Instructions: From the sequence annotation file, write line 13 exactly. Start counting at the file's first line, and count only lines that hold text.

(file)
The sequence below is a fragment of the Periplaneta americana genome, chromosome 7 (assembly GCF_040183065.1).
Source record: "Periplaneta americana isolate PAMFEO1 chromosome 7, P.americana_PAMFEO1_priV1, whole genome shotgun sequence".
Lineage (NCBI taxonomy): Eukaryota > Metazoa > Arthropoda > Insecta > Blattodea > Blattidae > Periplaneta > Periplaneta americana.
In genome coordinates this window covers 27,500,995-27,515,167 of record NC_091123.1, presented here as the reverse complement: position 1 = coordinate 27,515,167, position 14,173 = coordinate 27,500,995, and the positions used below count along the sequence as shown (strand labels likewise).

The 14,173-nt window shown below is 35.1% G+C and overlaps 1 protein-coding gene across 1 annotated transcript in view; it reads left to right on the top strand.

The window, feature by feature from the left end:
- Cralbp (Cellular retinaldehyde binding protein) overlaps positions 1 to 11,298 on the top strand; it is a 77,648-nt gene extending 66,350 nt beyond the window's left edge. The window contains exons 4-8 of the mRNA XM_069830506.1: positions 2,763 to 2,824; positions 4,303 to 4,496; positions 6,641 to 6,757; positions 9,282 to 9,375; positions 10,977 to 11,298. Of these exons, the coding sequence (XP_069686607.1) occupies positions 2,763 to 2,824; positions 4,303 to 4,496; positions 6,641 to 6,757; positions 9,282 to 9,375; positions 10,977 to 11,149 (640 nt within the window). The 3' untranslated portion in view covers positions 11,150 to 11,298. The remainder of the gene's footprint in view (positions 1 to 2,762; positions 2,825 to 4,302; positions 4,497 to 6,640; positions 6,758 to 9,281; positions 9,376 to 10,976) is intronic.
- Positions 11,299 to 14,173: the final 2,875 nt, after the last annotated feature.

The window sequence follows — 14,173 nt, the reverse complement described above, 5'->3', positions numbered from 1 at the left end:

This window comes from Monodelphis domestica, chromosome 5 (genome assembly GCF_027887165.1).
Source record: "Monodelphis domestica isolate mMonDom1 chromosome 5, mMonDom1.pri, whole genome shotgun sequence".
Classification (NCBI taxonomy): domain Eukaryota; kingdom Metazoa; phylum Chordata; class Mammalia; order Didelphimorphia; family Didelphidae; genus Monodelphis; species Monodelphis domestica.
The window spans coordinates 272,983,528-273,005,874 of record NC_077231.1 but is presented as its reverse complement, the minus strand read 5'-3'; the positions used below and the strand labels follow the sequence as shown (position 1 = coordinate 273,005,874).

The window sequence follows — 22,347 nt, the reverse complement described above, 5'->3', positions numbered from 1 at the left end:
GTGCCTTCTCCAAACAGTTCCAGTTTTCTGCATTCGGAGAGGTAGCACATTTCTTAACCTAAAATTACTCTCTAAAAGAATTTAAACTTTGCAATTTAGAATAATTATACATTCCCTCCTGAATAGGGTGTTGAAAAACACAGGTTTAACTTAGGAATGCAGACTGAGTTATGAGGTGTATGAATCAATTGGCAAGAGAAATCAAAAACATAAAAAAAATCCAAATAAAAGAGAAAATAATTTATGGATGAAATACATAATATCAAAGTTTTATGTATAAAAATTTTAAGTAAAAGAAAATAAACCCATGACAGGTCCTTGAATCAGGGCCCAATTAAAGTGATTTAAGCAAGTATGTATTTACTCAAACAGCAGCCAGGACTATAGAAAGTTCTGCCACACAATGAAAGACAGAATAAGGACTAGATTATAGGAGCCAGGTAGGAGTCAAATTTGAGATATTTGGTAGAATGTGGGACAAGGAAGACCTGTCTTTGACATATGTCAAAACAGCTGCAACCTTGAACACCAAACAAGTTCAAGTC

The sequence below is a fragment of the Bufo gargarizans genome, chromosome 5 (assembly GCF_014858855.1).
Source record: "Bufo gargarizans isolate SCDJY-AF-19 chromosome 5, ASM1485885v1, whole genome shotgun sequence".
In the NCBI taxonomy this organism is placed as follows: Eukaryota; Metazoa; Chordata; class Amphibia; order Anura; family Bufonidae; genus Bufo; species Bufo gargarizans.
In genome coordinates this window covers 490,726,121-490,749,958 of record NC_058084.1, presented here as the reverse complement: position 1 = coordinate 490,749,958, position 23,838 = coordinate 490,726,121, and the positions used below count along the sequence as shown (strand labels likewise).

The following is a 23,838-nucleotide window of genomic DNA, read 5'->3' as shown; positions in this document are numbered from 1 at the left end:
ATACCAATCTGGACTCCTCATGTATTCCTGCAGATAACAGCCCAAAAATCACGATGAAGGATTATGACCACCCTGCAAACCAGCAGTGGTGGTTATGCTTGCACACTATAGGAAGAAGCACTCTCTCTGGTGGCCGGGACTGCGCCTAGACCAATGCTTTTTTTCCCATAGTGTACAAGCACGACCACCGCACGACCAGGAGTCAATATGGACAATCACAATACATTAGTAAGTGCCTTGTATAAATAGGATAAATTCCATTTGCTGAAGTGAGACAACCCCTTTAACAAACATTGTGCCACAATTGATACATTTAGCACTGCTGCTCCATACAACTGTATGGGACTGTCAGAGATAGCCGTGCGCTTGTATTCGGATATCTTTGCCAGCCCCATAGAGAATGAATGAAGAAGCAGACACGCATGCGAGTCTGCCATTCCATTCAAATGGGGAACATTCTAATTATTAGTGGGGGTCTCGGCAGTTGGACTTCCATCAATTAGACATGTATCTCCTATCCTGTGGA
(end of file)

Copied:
The window spans coordinates 272,983,528-273,005,874 of record NC_077231.1 but is presented as its reverse complement, the minus strand read 5'-3'; the positions used below and the strand labels follow the sequence as shown (position 1 = coordinate 273,005,874).